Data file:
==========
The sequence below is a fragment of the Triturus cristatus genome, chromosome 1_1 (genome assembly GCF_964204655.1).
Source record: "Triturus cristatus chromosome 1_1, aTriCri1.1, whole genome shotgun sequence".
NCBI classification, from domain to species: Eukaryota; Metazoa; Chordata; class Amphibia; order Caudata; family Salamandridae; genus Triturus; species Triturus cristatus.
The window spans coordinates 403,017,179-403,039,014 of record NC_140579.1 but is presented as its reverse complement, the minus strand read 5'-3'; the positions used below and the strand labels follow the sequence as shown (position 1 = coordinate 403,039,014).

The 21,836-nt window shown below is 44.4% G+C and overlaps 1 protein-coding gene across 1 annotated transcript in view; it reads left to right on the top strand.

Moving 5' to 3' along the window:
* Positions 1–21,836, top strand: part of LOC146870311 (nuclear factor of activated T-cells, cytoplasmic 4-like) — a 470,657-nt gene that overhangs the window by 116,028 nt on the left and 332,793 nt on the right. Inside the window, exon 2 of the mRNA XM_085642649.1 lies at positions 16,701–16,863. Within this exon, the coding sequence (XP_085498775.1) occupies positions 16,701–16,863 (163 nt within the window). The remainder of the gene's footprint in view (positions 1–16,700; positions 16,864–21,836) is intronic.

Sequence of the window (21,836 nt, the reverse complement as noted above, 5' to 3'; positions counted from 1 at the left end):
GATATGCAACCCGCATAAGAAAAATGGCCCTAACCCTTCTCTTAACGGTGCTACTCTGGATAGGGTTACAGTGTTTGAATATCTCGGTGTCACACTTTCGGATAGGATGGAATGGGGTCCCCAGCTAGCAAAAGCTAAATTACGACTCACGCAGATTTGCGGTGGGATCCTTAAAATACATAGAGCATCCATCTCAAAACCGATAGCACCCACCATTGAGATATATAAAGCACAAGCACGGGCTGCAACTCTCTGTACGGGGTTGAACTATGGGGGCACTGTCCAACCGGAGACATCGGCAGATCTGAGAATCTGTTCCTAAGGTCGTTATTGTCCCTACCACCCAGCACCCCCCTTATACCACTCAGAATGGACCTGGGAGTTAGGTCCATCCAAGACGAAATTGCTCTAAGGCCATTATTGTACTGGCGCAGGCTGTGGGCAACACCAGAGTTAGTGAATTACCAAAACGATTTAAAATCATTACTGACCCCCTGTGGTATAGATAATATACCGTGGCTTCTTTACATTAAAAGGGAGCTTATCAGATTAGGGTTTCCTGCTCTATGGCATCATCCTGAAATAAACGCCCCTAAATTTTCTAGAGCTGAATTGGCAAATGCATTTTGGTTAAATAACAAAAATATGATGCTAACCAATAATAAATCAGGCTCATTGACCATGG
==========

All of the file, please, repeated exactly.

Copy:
The sequence below is a fragment of the Triturus cristatus genome, chromosome 1_1 (genome assembly GCF_964204655.1).
Source record: "Triturus cristatus chromosome 1_1, aTriCri1.1, whole genome shotgun sequence".
NCBI classification, from domain to species: Eukaryota; Metazoa; Chordata; class Amphibia; order Caudata; family Salamandridae; genus Triturus; species Triturus cristatus.
The window spans coordinates 403,017,179-403,039,014 of record NC_140579.1 but is presented as its reverse complement, the minus strand read 5'-3'; the positions used below and the strand labels follow the sequence as shown (position 1 = coordinate 403,039,014).

The 21,836-nt window shown below is 44.4% G+C and overlaps 1 protein-coding gene across 1 annotated transcript in view; it reads left to right on the top strand.

Moving 5' to 3' along the window:
* Positions 1–21,836, top strand: part of LOC146870311 (nuclear factor of activated T-cells, cytoplasmic 4-like) — a 470,657-nt gene that overhangs the window by 116,028 nt on the left and 332,793 nt on the right. Inside the window, exon 2 of the mRNA XM_085642649.1 lies at positions 16,701–16,863. Within this exon, the coding sequence (XP_085498775.1) occupies positions 16,701–16,863 (163 nt within the window). The remainder of the gene's footprint in view (positions 1–16,700; positions 16,864–21,836) is intronic.

Sequence of the window (21,836 nt, the reverse complement as noted above, 5' to 3'; positions counted from 1 at the left end):
GATATGCAACCCGCATAAGAAAAATGGCCCTAACCCTTCTCTTAACGGTGCTACTCTGGATAGGGTTACAGTGTTTGAATATCTCGGTGTCACACTTTCGGATAGGATGGAATGGGGTCCCCAGCTAGCAAAAGCTAAATTACGACTCACGCAGATTTGCGGTGGGATCCTTAAAATACATAGAGCATCCATCTCAAAACCGATAGCACCCACCATTGAGATATATAAAGCACAAGCACGGGCTGCAACTCTCTGTACGGGGTTGAACTATGGGGGCACTGTCCAACCGGAGACATCGGCAGATCTGAGAATCTGTTCCTAAGGTCGTTATTGTCCCTACCACCCAGCACCCCCCTTATACCACTCAGAATGGACCTGGGAGTTAGGTCCATCCAAGACGAAATTGCTCTAAGGCCATTATTGTACTGGCGCAGGCTGTGGGCAACACCAGAGTTAGTGAATTACCAAAACGATTTAAAATCATTACTGACCCCCTGTGGTATAGATAATATACCGTGGCTTCTTTACATTAAAAGGGAGCTTATCAGATTAGGGTTTCCTGCTCTATGGCATCATCCTGAAATAAACGCCCCTAAATTTTCTAGAGCTGAATTGGCAAATGCATTTTGGTTAAATAACAAAAATATGATGCTAACCAATAATAAATCAGGCTCATTGACCATGG